Kolkata // On a monsoon kind of day in Kolkata, Adrita Dutta shelters in a coffee shop a block away from the local university, tallying the cost of her dreams. Ms Dutta, 21, had just finished her studies in business management at the top of her class. Hardly taking a breath from that rigorous regimen, she was already preparing for a Master of Business Administration programme.
But in India, the way to the top of the academic heap is paved with more than good grades. India's youth are paying a steep price for the country's development, flocking to schools in the hope of getting ahead, and, in many cases, failing - with fatal consequences. The fee for taking the entrance exam is nearly Dh1,700 - no small figure in a country where the average annual income is about Dh8,000. Where Ms Dutta's family will really feel the crunch is if she actually gains admission.
"There, I'll definitely pay six to seven lakh (Dh51,000 to 59,600) for my studies," she said. "It's a huge amount of money. It's a big pressure for me as well as for my family." But as an overachiever from a middle-class family, Ms Dutta can afford to shrug off the pressure with a smile. She will find a way - even if thousands of others are not so lucky. Every day, newspapers in academic cities across the country bear witness. In Kolkata, the country's oldest subway comes to a grinding halt because a student has leapt onto the tracks. In Faridabad, just outside of New Delhi, a 17-year-old student hangs herself because she was afraid of failing the board exams. And in the southern city of Bangalore, three students, including the daughter of a high court judge, take their lives after receiving less-than-stellar marks in their exams.
More than 16,000 students have committed suicide in the past three years, according to India's ministry of health. Since 2006, the number has risen every year, with experts expecting 2008 to be the deadliest yet. "We find that it's definitely increasing," said Gorav Gupta, a senior psychiatry consultant at Indraprastha Apollo Hospitals in New Delhi. It is not unusual, he said, for developing countries to drive their youth headlong into the future. Everyone is vying to get ahead and parents push their children to seize opportunities they themselves never had. With student ranks swelling, admission requirements are ratcheted up accordingly.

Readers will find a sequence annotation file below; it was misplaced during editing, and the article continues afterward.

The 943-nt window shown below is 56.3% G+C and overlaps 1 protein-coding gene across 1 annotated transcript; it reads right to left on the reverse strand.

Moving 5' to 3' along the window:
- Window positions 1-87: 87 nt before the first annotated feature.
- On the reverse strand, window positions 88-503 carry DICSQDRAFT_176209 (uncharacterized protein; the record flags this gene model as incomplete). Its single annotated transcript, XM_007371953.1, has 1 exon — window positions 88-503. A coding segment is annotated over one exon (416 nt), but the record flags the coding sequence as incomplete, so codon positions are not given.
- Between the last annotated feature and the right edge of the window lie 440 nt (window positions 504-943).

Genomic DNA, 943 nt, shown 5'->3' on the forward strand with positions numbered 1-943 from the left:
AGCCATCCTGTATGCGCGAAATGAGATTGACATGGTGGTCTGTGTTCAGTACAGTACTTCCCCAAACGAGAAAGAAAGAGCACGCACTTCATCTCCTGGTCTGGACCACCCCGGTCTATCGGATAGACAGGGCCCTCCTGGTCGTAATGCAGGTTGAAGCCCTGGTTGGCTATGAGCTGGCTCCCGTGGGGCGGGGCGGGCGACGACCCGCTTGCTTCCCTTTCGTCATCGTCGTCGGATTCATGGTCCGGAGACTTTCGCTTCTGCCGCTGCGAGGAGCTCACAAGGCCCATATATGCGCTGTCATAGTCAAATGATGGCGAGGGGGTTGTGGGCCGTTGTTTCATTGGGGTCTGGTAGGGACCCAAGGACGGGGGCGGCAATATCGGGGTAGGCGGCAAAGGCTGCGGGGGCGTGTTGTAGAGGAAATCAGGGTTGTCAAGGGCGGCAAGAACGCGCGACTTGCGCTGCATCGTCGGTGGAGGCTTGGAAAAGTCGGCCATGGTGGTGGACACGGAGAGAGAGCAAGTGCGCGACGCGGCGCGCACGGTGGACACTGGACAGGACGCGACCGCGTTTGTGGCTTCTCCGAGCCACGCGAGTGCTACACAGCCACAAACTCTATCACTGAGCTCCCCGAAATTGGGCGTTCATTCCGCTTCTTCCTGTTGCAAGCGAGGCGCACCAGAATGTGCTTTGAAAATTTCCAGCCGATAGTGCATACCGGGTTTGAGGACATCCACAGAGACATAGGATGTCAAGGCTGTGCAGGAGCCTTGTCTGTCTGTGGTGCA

The problem is particularly acute in southern India, which leads the world in youth suicides, according to a 2004 report published in the British medical journal, The Lancet. Beyond Kerala's picturesque canals, beaches and Chinese fishing nets, for instance, is a well-oiled scholastic machine. Academies and institutes stud the landscape. And the focus on education shows, with a nation-leading literacy rate of nearly 97 per cent. Most of the state's youth are groomed to get medical and technical jobs abroad. But according to The Lancet report, there are 32 suicides for every 100,000 people - about three times the rate as the rest of the country. Although that number includes all age groups, it is notable that northern states such as Bihar and Uttar Pradesh have some of the lowest literacy rates in the country - and also the fewest suicides.